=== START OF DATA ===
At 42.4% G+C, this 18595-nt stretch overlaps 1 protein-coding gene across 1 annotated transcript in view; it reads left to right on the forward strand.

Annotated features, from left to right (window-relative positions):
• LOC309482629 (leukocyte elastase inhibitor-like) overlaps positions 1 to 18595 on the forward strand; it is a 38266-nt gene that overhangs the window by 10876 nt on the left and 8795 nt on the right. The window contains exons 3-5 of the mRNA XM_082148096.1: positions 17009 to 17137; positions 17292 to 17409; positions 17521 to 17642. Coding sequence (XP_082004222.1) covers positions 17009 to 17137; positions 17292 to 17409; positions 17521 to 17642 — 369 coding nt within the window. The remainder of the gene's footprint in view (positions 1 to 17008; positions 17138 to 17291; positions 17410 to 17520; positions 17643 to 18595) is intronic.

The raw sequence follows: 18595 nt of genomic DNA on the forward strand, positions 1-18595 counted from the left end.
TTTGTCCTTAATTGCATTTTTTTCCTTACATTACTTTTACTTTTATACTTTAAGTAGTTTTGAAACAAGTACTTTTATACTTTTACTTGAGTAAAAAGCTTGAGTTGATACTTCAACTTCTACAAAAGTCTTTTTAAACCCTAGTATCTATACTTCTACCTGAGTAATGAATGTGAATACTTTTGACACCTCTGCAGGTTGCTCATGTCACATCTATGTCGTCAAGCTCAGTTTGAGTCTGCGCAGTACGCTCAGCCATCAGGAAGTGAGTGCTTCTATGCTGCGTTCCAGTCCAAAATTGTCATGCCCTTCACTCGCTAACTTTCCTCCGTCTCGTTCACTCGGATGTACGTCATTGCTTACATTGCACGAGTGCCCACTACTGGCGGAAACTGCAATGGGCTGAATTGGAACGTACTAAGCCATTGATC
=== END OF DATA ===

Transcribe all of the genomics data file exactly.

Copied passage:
At 42.4% G+C, this 18595-nt stretch overlaps 1 protein-coding gene across 1 annotated transcript in view; it reads left to right on the forward strand.

Annotated features, from left to right (window-relative positions):
• LOC309482629 (leukocyte elastase inhibitor-like) overlaps positions 1 to 18595 on the forward strand; it is a 38266-nt gene that overhangs the window by 10876 nt on the left and 8795 nt on the right. The window contains exons 3-5 of the mRNA XM_082148096.1: positions 17009 to 17137; positions 17292 to 17409; positions 17521 to 17642. Coding sequence (XP_082004222.1) covers positions 17009 to 17137; positions 17292 to 17409; positions 17521 to 17642 — 369 coding nt within the window. The remainder of the gene's footprint in view (positions 1 to 17008; positions 17138 to 17291; positions 17410 to 17520; positions 17643 to 18595) is intronic.

The raw sequence follows: 18595 nt of genomic DNA on the forward strand, positions 1-18595 counted from the left end.
TTTGTCCTTAATTGCATTTTTTTCCTTACATTACTTTTACTTTTATACTTTAAGTAGTTTTGAAACAAGTACTTTTATACTTTTACTTGAGTAAAAAGCTTGAGTTGATACTTCAACTTCTACAAAAGTCTTTTTAAACCCTAGTATCTATACTTCTACCTGAGTAATGAATGTGAATACTTTTGACACCTCTGCAGGTTGCTCATGTCACATCTATGTCGTCAAGCTCAGTTTGAGTCTGCGCAGTACGCTCAGCCATCAGGAAGTGAGTGCTTCTATGCTGCGTTCCAGTCCAAAATTGTCATGCCCTTCACTCGCTAACTTTCCTCCGTCTCGTTCACTCGGATGTACGTCATTGCTTACATTGCACGAGTGCCCACTACTGGCGGAAACTGCAATGGGCTGAATTGGAACGTACTAAGCCATTGATC